Tribal groups, Pebble opponents object to change in access route to proposed project

Map of the Bristol Bay region. Lake Iliamna is close to the Pebble Deposit location, indicated by the red box. (Photo courtesy U.S. EPA)



Announcement of a major change in the access route to the proposed Pebble Mine in the Bristol Bay region of Alaska is met with resistance from Tribal groups and other opponents.

The U.S. Army Corps of Engineers announced Friday the “least environmentally damaging” access to the mine site is a road along the northern end of Iliamna Lake.

Previous plans called for a route that included crossing the lake via ferry.

The new preferred route means the mine backers will need to secure land rights from groups that oppose the project.

In a written statement, the Igiugig Village Council said the new route should not be considered an acceptable alternative.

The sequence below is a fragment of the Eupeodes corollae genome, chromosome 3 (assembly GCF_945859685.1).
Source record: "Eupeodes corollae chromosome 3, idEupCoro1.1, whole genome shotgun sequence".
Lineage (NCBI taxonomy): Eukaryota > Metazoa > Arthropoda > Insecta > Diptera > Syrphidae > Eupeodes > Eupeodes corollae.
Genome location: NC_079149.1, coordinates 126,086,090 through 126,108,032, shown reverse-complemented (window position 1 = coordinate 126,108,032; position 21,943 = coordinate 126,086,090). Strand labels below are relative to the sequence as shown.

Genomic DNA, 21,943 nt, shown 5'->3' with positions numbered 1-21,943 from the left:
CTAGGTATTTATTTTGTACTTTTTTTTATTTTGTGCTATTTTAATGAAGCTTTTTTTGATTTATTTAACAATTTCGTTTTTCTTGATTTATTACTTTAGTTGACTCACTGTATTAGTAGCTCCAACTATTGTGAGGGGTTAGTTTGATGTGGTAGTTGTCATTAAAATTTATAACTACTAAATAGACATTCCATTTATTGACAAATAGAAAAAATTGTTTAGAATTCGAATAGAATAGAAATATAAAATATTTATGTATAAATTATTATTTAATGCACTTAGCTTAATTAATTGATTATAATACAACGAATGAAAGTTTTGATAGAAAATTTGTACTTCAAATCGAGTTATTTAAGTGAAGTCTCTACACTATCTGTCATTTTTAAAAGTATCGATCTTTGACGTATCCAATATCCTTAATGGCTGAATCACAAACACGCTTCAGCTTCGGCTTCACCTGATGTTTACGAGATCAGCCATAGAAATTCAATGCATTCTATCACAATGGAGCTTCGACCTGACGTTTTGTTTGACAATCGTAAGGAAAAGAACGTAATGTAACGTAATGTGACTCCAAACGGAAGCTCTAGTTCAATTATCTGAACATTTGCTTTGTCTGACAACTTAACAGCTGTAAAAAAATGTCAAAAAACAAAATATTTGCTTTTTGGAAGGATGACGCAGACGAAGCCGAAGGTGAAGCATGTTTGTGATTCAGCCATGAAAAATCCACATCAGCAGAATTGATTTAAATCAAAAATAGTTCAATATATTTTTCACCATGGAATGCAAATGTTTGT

The statement said the Army Corps continues to disregard the Village’s concerns and has failed in their trust responsibility to adequately consult with the tribe.

Bristol Bay Native Corporation said the route change “has not been vetted and scrutinized by both the public and cooperating agencies.”

The Army Corps is expected to release its final Environmental Impact Statement for the proposed copper, gold and molybdenum mine as early as next month.

Art Hughes of Koahnic Broadcast Corporation contributed to this report.

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